Spatial judgment is impaired in Parkinson’s disease (PD), with previous research suggesting that disruptions in attention and executive function are likely contributors. If judgment of center places demands on frontal systems, performance on tests of attention/executive function may correlate with extent of bias in PD, and attentional disturbance may predict inconsistency in spatial judgment. The relation of spatial judgment to attention/executive function may differ for those with left-side versus right-side motor onset (LPD, RPD), reflecting effects of attentional lateralization. We assessed 42 RPD, 37 LPD, and 67 healthy control participants with a Landmark task (LM) in which a cursor m...
Effects of nicotine exposure and anxiety on motivation for reward and gambling-like cues under reward uncertainty.
Reward uncertainty is a common characteristic of gambling and may powerfully enhance attraction to gambling-related cues, thus promoting maladaptive gambling behaviors in susceptible individuals. The co-occurrence of gambling disorder with tobacco use disorder (60.4%) suggests a common mechanism for their pathology, and comorbid anxiety (41.3%) might further promote the maintenance of these behaviors. However, it is unknown how nicotine or anxiety might contribute to cue and reward attraction, or promote disordered gambling behavior. In the present study, we investigated the effects of nicotine (0.4 mg/kg, SC) on the desire for uncertain rewards and their cues in male and female Sprague–Da...
Sex experience increases delta FosB in male and female hamsters, but facilitates sex behavior only in females.
Motivated behaviors share the common feature of activating the mesolimbic dopamine system. Repeated experience with motivated behaviors can cause long-lasting structural changes in the nucleus accumbens (NAc). The molecular mechanisms underlying this experience-dependent plasticity in the NAc have been well described following experience with drugs of abuse. In particular, the transcription factor Delta FosB (ΔFosB) is a key regulator of drug-related neuroplasticity. Fewer studies have examined the molecular mechanisms underlying experience-dependent plasticity in the NAc following naturally motivated behaviors, but previous research has demonstrated that sexual experience increases the acc...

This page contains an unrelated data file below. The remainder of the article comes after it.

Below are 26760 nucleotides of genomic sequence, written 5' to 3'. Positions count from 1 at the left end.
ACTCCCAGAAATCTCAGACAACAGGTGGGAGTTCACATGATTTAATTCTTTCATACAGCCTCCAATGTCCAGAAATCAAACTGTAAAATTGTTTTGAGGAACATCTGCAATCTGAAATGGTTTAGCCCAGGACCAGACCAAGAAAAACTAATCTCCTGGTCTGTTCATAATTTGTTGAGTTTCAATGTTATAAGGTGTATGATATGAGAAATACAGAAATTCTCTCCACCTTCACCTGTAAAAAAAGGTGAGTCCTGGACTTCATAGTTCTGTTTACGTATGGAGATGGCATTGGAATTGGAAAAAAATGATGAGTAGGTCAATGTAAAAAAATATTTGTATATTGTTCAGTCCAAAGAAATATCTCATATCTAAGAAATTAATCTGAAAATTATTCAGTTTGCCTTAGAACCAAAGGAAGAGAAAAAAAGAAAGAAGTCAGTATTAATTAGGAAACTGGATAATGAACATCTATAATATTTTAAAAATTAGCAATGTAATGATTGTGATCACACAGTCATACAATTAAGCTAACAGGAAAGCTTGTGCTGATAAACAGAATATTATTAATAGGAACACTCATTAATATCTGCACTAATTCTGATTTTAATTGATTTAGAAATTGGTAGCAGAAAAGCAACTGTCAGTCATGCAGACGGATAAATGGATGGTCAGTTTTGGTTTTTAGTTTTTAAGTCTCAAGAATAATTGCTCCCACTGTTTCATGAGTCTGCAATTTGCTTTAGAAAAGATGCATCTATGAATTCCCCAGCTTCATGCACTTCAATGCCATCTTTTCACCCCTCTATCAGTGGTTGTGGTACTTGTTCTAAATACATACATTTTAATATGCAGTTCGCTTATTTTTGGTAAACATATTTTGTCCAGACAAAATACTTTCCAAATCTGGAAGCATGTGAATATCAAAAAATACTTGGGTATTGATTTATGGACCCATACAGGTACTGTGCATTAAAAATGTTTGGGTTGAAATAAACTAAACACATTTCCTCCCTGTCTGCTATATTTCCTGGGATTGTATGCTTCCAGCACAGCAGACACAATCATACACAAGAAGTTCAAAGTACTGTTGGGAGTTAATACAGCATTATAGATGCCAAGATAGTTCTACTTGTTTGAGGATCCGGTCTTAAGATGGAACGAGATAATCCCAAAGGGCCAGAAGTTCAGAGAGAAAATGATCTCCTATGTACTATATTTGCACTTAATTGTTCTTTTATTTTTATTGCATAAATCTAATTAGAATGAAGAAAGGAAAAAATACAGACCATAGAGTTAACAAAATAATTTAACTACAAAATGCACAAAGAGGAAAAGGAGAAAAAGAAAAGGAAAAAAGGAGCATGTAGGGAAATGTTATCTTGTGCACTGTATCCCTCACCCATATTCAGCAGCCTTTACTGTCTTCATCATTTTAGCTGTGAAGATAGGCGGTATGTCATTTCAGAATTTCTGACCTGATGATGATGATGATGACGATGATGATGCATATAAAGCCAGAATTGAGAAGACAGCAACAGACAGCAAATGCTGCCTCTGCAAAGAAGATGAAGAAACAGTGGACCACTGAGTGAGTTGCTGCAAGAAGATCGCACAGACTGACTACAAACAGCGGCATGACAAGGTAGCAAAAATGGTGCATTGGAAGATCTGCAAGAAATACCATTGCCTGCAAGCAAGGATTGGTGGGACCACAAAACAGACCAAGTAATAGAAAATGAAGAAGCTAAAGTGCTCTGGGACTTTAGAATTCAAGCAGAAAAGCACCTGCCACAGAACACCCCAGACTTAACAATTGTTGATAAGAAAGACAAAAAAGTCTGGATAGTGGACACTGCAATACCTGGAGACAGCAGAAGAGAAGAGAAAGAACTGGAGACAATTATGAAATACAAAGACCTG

The rat medial frontal cortex controls pace, but not breakpoint, in a progressive ratio licking task.
The medial frontal cortex (MFC) is crucial for selecting actions and evaluating their outcomes. Outcome monitoring may be triggered by rostral parts of the MFC, which contain neurons that are modulated by reward consumption and are necessary for the expression of relative reward value. Here, we examined if the MFC further has a role in the control of instrumental licking. We used a progressive ratio licking task in which rats had to make increasing numbers of licks to receive liquid sucrose rewards. We determined what measures of progressive ratio performance are sensitive to value by testing rats with rewards containing 0%–16% sucrose. We found some measures (breakpoint, number of licking...
Inactivation of the interpositus nucleus during unpaired extinction does not prevent extinction of conditioned eyeblink responses or conditioning-specific reflex modification.